Below you will find behind the scenes stories of 12 photographs featured in my 2024 wildlife calendar. If you don’t have the calendar yet, you can order it here.

On the ridge

I really enjoy capturing minimalist photos of animals that also showcase their natural environments. During my recent trip to the Swiss Alps, the conditions were perfect for this type of photography.

However, on the first day, when I visited the area where Alpine Accentors reside, the visibility was very poor. I was essentially in the clouds, and the only shots I could take at that moment were close-ups using a telephoto lens. Fortunately, after a few hours, the wind picked up, and the clouds began to disperse. It was the ideal time to switch to a wide-angle lens.

Based on my previous observations of Alpine Accentors, I knew they had a preferred path along the ridge’s edge, which they traversed in search of food. So, I waited with my camera, planning the composition. After some time, the accentor appeared, and luckily, I managed to capture the moment when it was mid-jump, giving the illusion of levitating over the snow.

Alpine accentor (Prunella collaris)

Morning yawn

A portrait of a relaxed seal that I encountered in Iceland this February. When photographing animals in the water, it’s crucial to keep the lens as close to the surface as possible to achieve a pleasing perspective. This will also result in a blurred foreground and background. In this particular shot, I had my camera nearly touching the water’s surface.

harbour seal (Phoca vitulina)

Above the Alps

Alpine chough flying above the alps.

Alpine chough (Pyrrhocorax graculus)


Last winter I visited the Białowieża Forest in Poland – the place where the largest mammals in Europe live – European Bison. The trip, although short, was very successful. On the last day of the trip, the weather changed, low temperatures came and the sky cleared up.

I found a group of bison at sunrise, which in these conditions steamed in all directions. I slowly walked around the herd to photograph the bison exactly in front of the rising sun. I corrected the exposure compensation in the camera to minus, set a low iso value and made sure not to overexpose the photo. After some time, the bison breathed out a puff of air and that was the moment I pressed the shutter button.

European bison (Bison bonasus)

Swan lake

One year I saw dancing swans at the nearby lake. Since then I knew that one day I have to photograph this amazing moment. When the spring came, I visited the lake everyday to observe a pair of mute swans. I had a small hiding place where I spent hours with my camera. One day the patience paid off and a pair of Swans performed an incredible mating dance just before my lens. They synchronously dipped their heads into the water and pulled them up, creating incredible sparks of droplets. Then swans united in the act of love. At the end they created a beautiful shape of the heart. As a photographer I couldn’t ask for more!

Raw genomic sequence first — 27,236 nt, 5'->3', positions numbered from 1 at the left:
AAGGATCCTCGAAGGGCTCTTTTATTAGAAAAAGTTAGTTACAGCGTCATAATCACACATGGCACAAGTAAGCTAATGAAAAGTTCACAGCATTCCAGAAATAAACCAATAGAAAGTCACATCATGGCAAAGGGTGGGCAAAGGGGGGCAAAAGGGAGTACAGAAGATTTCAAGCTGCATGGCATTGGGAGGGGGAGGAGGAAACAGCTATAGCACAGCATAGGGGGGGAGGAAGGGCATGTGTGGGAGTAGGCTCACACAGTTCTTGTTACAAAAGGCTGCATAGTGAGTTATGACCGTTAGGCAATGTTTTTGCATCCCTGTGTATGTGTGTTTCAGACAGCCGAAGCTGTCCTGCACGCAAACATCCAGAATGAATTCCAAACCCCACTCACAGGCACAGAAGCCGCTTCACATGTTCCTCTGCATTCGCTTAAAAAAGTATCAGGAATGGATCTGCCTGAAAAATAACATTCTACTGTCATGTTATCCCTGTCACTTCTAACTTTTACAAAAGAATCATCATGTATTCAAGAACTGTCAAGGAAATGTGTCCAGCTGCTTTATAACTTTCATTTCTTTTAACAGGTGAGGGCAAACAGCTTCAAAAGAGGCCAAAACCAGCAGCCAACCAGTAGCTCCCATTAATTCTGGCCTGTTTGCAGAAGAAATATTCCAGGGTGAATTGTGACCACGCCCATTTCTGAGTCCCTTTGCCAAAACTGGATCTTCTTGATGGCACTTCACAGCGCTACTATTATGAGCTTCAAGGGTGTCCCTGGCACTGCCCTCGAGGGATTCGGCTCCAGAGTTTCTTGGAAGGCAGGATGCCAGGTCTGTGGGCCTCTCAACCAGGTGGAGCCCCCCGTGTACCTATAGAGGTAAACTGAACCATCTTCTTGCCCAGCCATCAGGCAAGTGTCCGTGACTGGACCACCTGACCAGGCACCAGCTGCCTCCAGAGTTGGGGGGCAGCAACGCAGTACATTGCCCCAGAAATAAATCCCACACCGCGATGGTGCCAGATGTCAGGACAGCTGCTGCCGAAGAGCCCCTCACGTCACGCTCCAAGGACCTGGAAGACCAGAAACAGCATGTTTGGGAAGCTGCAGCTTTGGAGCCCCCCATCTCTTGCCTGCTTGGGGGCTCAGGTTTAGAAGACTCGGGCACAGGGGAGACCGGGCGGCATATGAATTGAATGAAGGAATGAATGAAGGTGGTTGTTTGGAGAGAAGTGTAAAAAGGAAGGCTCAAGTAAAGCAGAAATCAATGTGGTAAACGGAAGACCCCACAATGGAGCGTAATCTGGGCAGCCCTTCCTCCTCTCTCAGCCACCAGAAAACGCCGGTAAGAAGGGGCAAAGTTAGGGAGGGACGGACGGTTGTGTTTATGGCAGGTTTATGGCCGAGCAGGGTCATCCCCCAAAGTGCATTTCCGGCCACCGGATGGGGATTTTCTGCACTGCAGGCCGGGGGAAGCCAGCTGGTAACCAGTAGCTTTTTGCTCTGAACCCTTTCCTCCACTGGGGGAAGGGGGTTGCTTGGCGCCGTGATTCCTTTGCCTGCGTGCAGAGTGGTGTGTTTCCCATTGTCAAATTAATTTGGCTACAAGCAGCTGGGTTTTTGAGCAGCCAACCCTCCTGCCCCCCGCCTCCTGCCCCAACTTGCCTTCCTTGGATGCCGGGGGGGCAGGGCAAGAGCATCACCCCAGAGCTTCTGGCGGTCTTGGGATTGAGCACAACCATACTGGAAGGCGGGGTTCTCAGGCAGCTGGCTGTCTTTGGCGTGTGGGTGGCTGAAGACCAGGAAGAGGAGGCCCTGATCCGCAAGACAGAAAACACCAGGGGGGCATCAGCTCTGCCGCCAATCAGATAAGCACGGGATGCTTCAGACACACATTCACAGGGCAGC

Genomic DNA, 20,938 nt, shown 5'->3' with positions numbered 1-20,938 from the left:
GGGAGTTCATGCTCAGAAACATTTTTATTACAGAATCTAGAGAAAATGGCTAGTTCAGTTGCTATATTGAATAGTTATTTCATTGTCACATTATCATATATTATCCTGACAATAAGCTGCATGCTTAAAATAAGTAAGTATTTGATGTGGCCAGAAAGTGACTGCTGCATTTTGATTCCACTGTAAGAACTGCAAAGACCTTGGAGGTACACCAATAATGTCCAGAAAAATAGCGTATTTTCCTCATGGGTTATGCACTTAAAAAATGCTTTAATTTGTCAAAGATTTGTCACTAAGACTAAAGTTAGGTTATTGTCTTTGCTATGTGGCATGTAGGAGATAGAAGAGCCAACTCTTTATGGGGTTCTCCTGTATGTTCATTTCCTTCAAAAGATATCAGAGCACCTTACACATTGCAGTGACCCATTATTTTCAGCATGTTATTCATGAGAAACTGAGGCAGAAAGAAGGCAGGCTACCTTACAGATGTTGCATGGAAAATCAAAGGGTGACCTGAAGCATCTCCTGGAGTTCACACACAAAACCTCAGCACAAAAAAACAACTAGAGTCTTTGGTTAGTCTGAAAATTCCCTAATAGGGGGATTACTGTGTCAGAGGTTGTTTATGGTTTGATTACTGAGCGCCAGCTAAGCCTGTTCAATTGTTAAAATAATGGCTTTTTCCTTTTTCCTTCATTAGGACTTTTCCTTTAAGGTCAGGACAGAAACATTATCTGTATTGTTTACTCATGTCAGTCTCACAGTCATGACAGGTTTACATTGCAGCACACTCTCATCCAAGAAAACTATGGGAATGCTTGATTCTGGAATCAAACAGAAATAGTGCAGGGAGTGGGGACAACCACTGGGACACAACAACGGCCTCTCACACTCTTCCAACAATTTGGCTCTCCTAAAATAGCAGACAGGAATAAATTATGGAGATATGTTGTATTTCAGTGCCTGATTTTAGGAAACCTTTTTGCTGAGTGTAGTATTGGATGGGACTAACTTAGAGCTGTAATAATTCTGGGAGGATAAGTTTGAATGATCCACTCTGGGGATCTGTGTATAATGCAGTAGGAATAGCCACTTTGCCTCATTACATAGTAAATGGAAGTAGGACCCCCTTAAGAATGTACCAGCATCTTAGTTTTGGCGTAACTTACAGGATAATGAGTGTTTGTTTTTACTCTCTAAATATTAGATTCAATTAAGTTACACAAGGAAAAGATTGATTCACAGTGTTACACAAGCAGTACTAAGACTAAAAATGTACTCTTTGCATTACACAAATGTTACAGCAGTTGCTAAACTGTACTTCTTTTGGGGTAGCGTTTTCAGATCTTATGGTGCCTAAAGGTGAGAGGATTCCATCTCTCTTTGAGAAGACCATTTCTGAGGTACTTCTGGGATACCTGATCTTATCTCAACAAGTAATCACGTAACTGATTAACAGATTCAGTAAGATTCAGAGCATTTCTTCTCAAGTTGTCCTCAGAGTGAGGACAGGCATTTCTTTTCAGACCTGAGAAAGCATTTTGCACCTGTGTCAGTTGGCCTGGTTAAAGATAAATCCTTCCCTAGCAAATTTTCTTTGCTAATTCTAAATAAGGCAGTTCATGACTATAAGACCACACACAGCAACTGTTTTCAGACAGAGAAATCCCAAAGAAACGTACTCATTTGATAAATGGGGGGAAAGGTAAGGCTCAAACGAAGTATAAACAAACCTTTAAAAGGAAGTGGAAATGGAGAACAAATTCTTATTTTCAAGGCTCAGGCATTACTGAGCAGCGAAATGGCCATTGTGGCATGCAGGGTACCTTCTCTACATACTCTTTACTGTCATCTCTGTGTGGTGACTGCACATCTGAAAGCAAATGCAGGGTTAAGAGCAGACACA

mute swan (Cygnus olor)

Icelandic beauty

It was past midnight and the sun was about to set. The light was beautiful and soft. The puffin just landed on the cliff and allowed me to take a few portraits in this golden backlight.

Atlantic puffin (Fratercula arctica)

Morning walk

Left, right, left, right. A reindeer crossing the gravel road in Iceland. In the background you can see a reflection of the midnight sun that is just about to set.

reindeer (Rangifer tarandus)

Orchestra conductor

A mallard shaking the water off its feathers after a bath on a sunny day in winter.

Fun fact: Do you see the blur around? This is actually a young mute swan that was just in front of me. At first I wasn’t happy as it covered the whole scene but then I found out that I could use it to my advantage. As the result it created a nice frame complementing the composition.

mallard (Anas platyrhynchos)

At sunrise

A group of cormorants at sunrise.


A portrait of a curious squirrel photographed on the chilly morning.

red squirrel (Sciurus vulgaris)

Last light

It was a cloudy day and nothing seemed to be changing. Despite this, I went for a walk to look for bison and found a couple on the meadow. I spent few hours with them but all the photos I got were mediocre because of a bad light. When I was about to come back home, the clouds parted, and the last rays of the sun shone on the scene. Two minutes later it was all over. That’s why I love photography, because it allows me to capture scenes that only last for short moments.

European bison (Bison bonasus)

Sunflower paradise

A giant field of sunflowers could not been mown because of a high water levels. In winter this place attracted thousands of birds, mostly greenfinches, goldfinches and bramblings. I wanted document the relative sizes of the small bramblings and the enormous sunflower plants. For this, I set up my camera with a wide-angle lens amongst the sunflowers and camouflaged it with snow and dried flowers. I then waited with the remote trigger in hand. After many unsuccessful attempts, a whole flock of bramblings finally alighted in front of my camera and one individual came to rest at exactly the perfect spot.

Read the full story here.

brambling (Frinailla montifringilla)

These were 12 photographs featured in my 2024 wildlife calendar. If you don’t have the calendar yet, you can order one here: